How Safe Are Your Child’s Toys?

How Safe Are Your Child’s Toys?

What was your favourite toy as a child?

 

Each generation has its own iconic set of toys: The eighties had Transformers and Cabbage Patch dolls, the nineties had Beanie Babies. Your favourite toy probably says a lot about your childhood. Personally, my favourite was a scruffy old teddy bear (‘Teddy’ of course being named after none other than Theodore ‘Teddy’ Roosevelt himself!). Our childhood toys are looked back on with a sense of nostalgia, and we often want our own children to experience the same joy we got from our favourite toy. Some of us even pass down toys from generation to generation!

Before you do decide to pass on that battered old teddy, or well-worn wooden building block set, it’s worth asking yourself: How safe are your child’s toys?

 

On average, there are over 42,000 accidents involving toys each year. Unsurprisingly, the majority of these accidents involve toys that are ridden, such as rocking-horses and cars. However, things like teddy bears, action men, and other such soft toys are involved in a surprisingly large amount of accidents: Small parts can fall off and cause choking, batteries can malfunction and cause chemical burns, moving parts can trap fingers, and so on. I’m sure any parent has at least one story involving their child, their child’s toy, and an accident!

Whilst children will inevitably find a way to injure themselves, there are a number of things you can do to ensure that your child’s toy is safe in order to minimise the risk:

 

Check the labels and warnings:

 

The law says that all toys must have a suggested age range:

 

You wouldn’t want to give a baby a toy with lots of small, breakable parts as this may lead to choking hazards.

Look for the CE (European Community) symbol:

 

This shows that the manufacturer has declared that the toy meets the EU directive on the safety of toys.

The lion mark indicates that a toy meets the safety and quality standards of the British Toy & Hobby Association, something that the CE mark doesn’t cover. This adds an extra element of reassurance to the quality of your child’s toy.

 

There is a lot to be said for using common sense when it comes to toy safety advice:

 

Check toys often for damage: Look for wear and tear, cracks, loose components, and so on. It’s better to catch these things before they do damage. Also, don’t donate damaged toys to charity or second hand shops! If you deem a toy too dangerous for your child, it is too dangerous for all children. It’s better to throw it away. Speaking of which, recycle or throw away the packaging as soon as you can: Suffocation is a real risk, and we all know that often children prefer to play with the box the toy came in rather than the toy itself!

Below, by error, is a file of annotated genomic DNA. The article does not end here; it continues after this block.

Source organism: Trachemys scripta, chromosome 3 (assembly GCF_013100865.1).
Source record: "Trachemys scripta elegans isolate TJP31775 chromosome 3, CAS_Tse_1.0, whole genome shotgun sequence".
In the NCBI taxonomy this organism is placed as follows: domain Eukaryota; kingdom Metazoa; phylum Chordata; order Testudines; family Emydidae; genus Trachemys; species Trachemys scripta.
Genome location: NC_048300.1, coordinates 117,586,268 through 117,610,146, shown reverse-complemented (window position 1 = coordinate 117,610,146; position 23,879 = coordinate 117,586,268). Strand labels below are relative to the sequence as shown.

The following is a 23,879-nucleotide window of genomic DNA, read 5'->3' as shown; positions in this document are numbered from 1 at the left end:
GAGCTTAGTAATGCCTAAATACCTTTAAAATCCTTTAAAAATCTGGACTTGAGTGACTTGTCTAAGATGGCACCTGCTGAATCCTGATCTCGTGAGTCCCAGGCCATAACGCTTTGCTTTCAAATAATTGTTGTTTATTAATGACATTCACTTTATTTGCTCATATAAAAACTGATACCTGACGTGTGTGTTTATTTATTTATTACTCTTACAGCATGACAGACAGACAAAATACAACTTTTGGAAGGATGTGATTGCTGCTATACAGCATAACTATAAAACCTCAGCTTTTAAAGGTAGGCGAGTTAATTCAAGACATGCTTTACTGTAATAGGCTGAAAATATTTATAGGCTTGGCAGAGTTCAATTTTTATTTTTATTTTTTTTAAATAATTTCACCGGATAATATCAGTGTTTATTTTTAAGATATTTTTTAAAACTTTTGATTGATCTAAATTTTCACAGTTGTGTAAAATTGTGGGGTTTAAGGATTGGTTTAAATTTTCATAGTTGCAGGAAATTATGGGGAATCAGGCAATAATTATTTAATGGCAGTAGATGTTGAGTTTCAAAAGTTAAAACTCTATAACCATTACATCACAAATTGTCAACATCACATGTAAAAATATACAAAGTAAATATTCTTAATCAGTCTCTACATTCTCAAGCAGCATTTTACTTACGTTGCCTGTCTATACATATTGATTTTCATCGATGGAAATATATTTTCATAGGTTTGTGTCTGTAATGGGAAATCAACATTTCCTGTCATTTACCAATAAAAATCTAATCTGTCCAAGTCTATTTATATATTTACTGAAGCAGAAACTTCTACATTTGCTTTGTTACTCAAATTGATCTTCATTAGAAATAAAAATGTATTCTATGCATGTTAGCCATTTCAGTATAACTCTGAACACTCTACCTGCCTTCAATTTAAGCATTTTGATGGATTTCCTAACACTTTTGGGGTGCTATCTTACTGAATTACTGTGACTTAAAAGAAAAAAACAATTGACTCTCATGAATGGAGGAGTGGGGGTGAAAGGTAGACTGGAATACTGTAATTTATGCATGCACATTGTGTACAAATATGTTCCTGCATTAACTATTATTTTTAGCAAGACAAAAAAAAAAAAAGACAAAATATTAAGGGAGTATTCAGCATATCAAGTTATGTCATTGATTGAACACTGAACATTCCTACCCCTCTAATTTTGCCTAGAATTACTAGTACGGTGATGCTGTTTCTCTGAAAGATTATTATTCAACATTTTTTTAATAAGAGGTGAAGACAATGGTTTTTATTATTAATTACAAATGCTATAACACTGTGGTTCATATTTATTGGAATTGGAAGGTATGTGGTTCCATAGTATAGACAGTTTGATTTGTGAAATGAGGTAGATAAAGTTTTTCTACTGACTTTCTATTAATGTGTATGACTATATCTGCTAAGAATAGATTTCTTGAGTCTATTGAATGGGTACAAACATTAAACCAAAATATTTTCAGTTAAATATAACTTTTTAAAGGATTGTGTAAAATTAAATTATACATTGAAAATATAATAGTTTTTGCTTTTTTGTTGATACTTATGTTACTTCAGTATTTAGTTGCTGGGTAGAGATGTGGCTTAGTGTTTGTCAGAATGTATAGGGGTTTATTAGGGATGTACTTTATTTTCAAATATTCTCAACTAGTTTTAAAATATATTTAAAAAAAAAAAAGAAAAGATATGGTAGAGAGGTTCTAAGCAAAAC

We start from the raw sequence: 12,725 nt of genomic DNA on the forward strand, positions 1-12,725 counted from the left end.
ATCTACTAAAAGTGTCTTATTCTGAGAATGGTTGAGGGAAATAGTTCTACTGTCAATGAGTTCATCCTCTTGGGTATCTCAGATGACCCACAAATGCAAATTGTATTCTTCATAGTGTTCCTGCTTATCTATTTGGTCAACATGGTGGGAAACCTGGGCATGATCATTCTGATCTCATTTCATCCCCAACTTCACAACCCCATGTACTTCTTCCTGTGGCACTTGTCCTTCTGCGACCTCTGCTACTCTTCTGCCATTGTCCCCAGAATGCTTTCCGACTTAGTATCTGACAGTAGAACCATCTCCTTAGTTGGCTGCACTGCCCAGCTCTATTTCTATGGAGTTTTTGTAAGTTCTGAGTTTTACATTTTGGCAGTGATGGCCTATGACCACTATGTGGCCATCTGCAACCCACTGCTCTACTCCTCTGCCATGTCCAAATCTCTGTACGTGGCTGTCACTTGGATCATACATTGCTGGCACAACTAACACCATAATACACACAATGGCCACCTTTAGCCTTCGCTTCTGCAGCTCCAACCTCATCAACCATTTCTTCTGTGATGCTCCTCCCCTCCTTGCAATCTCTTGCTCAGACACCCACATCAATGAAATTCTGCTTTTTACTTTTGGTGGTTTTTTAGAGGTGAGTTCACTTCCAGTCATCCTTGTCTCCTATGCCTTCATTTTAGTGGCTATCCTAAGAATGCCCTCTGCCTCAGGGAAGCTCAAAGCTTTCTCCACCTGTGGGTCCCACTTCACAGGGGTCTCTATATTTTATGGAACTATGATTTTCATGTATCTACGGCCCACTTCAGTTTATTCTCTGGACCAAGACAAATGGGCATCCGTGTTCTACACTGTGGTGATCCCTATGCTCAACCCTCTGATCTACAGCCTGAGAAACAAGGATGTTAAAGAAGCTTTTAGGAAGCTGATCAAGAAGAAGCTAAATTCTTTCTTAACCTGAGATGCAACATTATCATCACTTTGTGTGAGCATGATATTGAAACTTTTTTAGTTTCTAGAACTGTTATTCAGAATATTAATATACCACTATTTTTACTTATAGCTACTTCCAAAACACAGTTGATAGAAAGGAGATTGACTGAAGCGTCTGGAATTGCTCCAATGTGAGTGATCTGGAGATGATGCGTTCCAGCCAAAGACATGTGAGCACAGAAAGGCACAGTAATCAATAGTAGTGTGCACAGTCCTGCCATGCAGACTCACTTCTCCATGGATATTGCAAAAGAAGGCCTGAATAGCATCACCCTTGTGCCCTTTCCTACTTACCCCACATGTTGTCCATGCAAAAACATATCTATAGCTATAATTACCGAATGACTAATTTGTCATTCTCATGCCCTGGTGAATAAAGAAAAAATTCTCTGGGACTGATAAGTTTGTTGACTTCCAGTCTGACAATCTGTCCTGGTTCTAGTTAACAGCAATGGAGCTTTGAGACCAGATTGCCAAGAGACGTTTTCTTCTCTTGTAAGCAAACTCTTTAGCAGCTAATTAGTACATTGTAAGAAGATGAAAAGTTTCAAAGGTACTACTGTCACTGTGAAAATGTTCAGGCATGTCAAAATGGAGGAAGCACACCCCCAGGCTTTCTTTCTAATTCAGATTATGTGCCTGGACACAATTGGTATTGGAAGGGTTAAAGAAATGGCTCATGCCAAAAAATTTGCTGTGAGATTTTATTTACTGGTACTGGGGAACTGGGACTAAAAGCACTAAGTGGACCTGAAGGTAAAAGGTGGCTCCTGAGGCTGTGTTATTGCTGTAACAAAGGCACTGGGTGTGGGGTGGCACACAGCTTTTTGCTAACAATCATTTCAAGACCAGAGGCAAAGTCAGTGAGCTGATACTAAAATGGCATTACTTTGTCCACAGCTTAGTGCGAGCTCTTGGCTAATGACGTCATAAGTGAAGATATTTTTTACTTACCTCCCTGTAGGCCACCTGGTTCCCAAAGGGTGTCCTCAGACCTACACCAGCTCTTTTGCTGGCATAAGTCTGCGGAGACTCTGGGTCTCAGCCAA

Age appropriate toys: Avoid giving any child under 3 years old a toy that doesn’t come with the label above. Supervise young children when they are playing with toys, especially if they are sharing toys with an older child. Try to avoid toys with small parts, long strings, or removable components when choosing a toy for an infant. What’s safe for a 5 year old may not be safe for a 2 year old.

 

Be careful with batteries: Electronic toys can be great entertainment for children, but it is important to be careful whenever batteries are involved. Ensure that the batteries are fitted correctly and secured in place to avoid a choking hazard. Also, ensure that you’re not mixing old and new batteries as this could cause electric shocks, overheating, and fire.

Finally, the most important rule of all:

 

Encourage your children to put away their toys when they’re finished playing with them!

Whilst there are plenty of horror stories of children getting marbles stuck up their noses, choking on the eyes of teddy bears, or suffocating in the plastic packaging, the majority of accidents involve tripping over or standing on discarded toys: I’m sure anyone who has stood on a piece of Lego won’t forget that in a hurry!

Putting away toys encourages responsibility, and also saves you from a bit of extra work!  If you would like to learn about first aid in case that emergency happens visit our course page and choose one that suits your needs.

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